SPLASH! milk science update: July 2016

This issue features superior hydration with milk, tolerizing to gut microbes with milk antibodies, whale lactation strategies, and human milk proteomics.

A Beverage Hydration Index: Milk Bests Water

A Beverage Hydration Index: Milk Bests Water

What do explorers in the Sahara Desert and cops on a stakeout have in common? They would both benefit from knowing which beverages are best at promoting fluid retention. The explorers can only carry so much liquid. The cops have few opportunities to urinate. They both need to stay hydrated. Read More...

Maternal Milk Antibodies Prepare Newborn Mice to Host Commensal Gut Microbes

Maternal Milk Antibodies Prepare Newborn Mice to Host Commensal Gut Microbes

Our immune system protects us from many harmful microbes, but in doing so it needs to be able to differentiate between friend and foe. Our bodies harbor many beneficial gut bacteria that play important roles in digestion and immunity, and our immune system needs to react differently to these microbes compared with harmful pathogens. Read More...

A Whale of a (Milk) Tale

A Whale of a (Milk) Tale

Blue whales, along with other species of baleen whales, are remarkable for their ability to put on massive amounts of blubber during pregnancy. What may be even more remarkable, however, is their ability to quickly transfer that stored energy to their developing calf during lactation, all while consuming little, if any, food. But not all whales share this intense lactation strategy. The toothed whales (the evolutionary "cousins" of baleen whales) are the tortoise to the baleen whales' hare, taking the slow and steady approach to milk production that is reminiscent of humans and other primate species. Why don't the baleen whales pace themselves a bit more? Or, alternatively, why don't the toothed whales pick up some speed? The evolution of two such dramatically different strategies in these closely related marine mammals can only be understood in the context of the species' entire life course. After all, evolutionary success is not about winning a sprint, but successfully playing the long game. Read More...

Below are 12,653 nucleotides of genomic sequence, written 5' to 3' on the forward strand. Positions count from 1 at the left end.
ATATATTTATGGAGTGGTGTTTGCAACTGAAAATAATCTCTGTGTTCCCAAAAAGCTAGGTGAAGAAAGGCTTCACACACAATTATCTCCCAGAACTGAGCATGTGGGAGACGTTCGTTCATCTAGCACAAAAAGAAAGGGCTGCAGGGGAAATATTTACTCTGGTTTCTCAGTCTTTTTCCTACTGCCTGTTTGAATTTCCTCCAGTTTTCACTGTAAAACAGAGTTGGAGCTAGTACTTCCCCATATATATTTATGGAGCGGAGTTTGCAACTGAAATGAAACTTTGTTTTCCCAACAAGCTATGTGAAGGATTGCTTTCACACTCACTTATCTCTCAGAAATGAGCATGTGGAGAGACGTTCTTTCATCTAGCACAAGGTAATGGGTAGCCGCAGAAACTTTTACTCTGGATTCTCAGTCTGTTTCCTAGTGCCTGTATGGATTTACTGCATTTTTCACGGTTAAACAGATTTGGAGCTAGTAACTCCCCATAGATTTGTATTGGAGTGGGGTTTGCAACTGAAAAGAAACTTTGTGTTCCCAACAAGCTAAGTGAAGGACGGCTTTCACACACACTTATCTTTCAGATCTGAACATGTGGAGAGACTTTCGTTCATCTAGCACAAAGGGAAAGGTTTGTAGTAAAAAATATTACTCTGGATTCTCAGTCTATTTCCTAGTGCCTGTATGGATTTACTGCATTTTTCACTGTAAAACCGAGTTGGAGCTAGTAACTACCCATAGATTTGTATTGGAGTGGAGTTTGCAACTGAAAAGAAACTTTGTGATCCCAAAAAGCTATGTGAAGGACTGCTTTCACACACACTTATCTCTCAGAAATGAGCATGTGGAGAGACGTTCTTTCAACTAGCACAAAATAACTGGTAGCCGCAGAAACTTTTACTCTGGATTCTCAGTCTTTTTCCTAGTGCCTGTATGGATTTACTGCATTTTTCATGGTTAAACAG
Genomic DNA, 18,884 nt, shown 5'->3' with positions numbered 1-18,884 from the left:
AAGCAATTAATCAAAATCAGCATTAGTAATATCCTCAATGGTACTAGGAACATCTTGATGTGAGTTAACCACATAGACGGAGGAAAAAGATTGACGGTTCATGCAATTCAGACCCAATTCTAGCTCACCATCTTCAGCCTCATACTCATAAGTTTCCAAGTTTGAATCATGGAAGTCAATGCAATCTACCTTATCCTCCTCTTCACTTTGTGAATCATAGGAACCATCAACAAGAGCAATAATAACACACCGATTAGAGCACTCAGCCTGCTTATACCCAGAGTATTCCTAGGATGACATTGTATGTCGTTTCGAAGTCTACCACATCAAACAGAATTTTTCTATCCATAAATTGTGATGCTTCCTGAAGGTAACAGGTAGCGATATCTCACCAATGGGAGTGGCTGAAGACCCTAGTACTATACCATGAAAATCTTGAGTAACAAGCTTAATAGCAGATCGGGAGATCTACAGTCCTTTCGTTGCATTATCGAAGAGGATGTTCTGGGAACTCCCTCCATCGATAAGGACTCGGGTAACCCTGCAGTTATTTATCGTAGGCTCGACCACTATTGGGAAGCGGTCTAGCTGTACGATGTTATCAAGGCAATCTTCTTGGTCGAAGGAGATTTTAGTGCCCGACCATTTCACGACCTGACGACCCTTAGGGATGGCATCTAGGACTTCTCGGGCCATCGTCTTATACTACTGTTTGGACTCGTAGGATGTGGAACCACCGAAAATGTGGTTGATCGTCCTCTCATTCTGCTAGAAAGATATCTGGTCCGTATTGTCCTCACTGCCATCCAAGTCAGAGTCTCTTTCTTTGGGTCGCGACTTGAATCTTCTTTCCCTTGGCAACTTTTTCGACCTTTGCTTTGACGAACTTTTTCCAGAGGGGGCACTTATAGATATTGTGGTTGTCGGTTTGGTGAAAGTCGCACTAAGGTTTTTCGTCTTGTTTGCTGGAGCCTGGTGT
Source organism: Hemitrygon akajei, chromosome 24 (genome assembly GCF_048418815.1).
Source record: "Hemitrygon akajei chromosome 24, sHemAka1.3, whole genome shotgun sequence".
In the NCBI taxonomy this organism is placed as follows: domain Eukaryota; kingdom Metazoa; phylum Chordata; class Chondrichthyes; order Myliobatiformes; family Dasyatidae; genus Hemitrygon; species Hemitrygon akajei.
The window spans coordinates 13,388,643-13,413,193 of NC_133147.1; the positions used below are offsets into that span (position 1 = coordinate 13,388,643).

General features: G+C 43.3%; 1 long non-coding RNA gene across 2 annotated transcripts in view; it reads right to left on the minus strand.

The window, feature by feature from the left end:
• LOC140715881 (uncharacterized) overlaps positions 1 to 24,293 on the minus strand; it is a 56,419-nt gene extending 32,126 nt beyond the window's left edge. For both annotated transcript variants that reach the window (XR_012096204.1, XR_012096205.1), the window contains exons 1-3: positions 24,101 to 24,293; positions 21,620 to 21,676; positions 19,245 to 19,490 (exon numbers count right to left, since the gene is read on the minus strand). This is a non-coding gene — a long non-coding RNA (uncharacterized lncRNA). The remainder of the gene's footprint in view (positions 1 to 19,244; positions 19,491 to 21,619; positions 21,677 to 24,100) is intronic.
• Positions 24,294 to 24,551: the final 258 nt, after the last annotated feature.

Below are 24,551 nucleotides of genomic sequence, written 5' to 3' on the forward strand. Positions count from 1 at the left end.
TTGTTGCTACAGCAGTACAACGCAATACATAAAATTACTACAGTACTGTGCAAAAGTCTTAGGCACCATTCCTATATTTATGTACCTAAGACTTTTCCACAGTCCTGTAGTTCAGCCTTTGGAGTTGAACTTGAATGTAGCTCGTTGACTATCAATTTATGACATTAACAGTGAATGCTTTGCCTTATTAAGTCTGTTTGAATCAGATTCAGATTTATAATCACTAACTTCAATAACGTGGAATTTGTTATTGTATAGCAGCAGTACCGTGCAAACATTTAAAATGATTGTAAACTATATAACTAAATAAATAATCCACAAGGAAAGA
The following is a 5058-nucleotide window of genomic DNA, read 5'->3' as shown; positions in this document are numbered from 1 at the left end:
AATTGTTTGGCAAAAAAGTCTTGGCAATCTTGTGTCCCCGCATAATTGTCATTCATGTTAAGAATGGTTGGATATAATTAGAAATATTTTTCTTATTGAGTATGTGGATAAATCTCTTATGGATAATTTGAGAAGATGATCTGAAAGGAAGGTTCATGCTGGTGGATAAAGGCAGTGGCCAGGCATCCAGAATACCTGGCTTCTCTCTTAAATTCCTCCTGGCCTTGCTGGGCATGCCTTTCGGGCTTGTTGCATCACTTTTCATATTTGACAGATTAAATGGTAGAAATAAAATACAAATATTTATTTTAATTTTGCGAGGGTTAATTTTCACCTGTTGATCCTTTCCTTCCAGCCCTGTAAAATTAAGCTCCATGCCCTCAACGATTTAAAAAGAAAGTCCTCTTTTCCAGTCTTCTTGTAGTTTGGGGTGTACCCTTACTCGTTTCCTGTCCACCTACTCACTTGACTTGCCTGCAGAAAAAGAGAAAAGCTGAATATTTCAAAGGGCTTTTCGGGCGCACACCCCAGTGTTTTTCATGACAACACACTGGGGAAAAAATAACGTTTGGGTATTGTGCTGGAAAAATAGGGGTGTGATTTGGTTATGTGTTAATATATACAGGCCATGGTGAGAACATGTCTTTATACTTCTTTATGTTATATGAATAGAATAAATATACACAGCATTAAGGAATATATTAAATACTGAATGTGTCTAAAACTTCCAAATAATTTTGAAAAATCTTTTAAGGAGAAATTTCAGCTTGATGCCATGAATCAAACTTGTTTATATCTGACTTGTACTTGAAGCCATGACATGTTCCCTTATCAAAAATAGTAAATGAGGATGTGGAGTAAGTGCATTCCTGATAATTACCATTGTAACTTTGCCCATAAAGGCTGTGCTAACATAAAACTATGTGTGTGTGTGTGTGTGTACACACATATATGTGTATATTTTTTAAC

The Dynamic Human Milk Proteome

The Dynamic Human Milk Proteome

Babies change a great deal in six months. Beyond the obvious that they grow bigger, considerable development occurs in all aspects of the infant’s physiology and anatomy, especially the brain, gastrointestinal tract, and immune system. New technologies have enabled scientists to discover which proteins are in milk and how they change over time to support this unique developmental period. Read More...